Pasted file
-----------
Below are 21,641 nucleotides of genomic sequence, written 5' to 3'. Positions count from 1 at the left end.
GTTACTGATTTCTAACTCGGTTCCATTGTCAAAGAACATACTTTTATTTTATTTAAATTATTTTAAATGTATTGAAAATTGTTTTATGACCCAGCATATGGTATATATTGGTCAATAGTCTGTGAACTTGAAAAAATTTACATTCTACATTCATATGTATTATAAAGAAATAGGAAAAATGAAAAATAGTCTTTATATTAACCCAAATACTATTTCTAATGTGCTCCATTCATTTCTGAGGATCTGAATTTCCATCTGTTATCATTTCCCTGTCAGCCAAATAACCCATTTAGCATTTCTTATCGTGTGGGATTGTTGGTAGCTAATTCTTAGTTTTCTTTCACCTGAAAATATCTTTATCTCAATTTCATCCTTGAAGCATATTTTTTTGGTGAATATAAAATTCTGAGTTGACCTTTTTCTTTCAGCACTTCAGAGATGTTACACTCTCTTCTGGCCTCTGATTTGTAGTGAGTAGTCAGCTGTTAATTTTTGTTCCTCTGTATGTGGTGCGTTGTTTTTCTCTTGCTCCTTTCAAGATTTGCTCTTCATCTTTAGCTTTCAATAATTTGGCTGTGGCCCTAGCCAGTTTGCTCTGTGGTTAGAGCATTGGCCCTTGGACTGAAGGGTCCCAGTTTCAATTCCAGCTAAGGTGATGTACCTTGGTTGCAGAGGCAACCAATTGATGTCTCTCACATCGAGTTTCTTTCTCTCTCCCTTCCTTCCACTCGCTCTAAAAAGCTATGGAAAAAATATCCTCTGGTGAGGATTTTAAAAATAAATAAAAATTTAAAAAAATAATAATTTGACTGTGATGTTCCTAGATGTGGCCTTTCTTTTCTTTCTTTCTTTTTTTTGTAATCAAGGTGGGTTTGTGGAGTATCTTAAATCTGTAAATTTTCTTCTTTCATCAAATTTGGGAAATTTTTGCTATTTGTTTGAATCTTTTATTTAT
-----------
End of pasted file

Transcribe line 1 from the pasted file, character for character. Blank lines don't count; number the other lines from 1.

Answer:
Below are 21,641 nucleotides of genomic sequence, written 5' to 3'. Positions count from 1 at the left end.